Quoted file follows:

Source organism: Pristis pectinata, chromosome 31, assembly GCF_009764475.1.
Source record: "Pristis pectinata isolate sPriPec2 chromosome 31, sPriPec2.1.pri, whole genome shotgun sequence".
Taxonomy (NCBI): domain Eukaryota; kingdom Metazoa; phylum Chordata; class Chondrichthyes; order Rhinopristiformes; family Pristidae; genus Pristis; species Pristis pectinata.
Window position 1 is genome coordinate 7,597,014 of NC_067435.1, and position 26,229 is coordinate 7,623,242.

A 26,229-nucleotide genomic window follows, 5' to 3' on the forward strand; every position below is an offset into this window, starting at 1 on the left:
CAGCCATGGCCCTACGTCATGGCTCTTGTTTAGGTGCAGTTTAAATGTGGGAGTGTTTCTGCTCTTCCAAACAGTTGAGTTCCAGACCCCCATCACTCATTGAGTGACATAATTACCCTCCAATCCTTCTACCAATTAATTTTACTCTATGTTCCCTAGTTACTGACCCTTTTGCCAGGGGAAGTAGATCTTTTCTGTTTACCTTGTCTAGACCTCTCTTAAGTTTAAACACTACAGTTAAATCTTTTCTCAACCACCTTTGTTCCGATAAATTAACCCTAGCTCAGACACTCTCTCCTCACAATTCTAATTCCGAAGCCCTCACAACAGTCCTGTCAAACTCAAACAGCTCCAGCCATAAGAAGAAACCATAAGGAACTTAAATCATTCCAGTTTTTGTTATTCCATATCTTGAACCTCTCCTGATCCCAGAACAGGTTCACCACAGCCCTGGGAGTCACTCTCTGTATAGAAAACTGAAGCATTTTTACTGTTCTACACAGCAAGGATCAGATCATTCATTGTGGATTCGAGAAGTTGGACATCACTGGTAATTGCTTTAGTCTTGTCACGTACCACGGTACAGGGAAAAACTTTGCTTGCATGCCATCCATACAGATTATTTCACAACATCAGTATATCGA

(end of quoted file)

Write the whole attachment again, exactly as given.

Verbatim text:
Source organism: Pristis pectinata, chromosome 31, assembly GCF_009764475.1.
Source record: "Pristis pectinata isolate sPriPec2 chromosome 31, sPriPec2.1.pri, whole genome shotgun sequence".
Taxonomy (NCBI): domain Eukaryota; kingdom Metazoa; phylum Chordata; class Chondrichthyes; order Rhinopristiformes; family Pristidae; genus Pristis; species Pristis pectinata.
Window position 1 is genome coordinate 7,597,014 of NC_067435.1, and position 26,229 is coordinate 7,623,242.

A 26,229-nucleotide genomic window follows, 5' to 3' on the forward strand; every position below is an offset into this window, starting at 1 on the left:
CAGCCATGGCCCTACGTCATGGCTCTTGTTTAGGTGCAGTTTAAATGTGGGAGTGTTTCTGCTCTTCCAAACAGTTGAGTTCCAGACCCCCATCACTCATTGAGTGACATAATTACCCTCCAATCCTTCTACCAATTAATTTTACTCTATGTTCCCTAGTTACTGACCCTTTTGCCAGGGGAAGTAGATCTTTTCTGTTTACCTTGTCTAGACCTCTCTTAAGTTTAAACACTACAGTTAAATCTTTTCTCAACCACCTTTGTTCCGATAAATTAACCCTAGCTCAGACACTCTCTCCTCACAATTCTAATTCCGAAGCCCTCACAACAGTCCTGTCAAACTCAAACAGCTCCAGCCATAAGAAGAAACCATAAGGAACTTAAATCATTCCAGTTTTTGTTATTCCATATCTTGAACCTCTCCTGATCCCAGAACAGGTTCACCACAGCCCTGGGAGTCACTCTCTGTATAGAAAACTGAAGCATTTTTACTGTTCTACACAGCAAGGATCAGATCATTCATTGTGGATTCGAGAAGTTGGACATCACTGGTAATTGCTTTAGTCTTGTCACGTACCACGGTACAGGGAAAAACTTTGCTTGCATGCCATCCATACAGATTATTTCACAACATCAGTATATCGA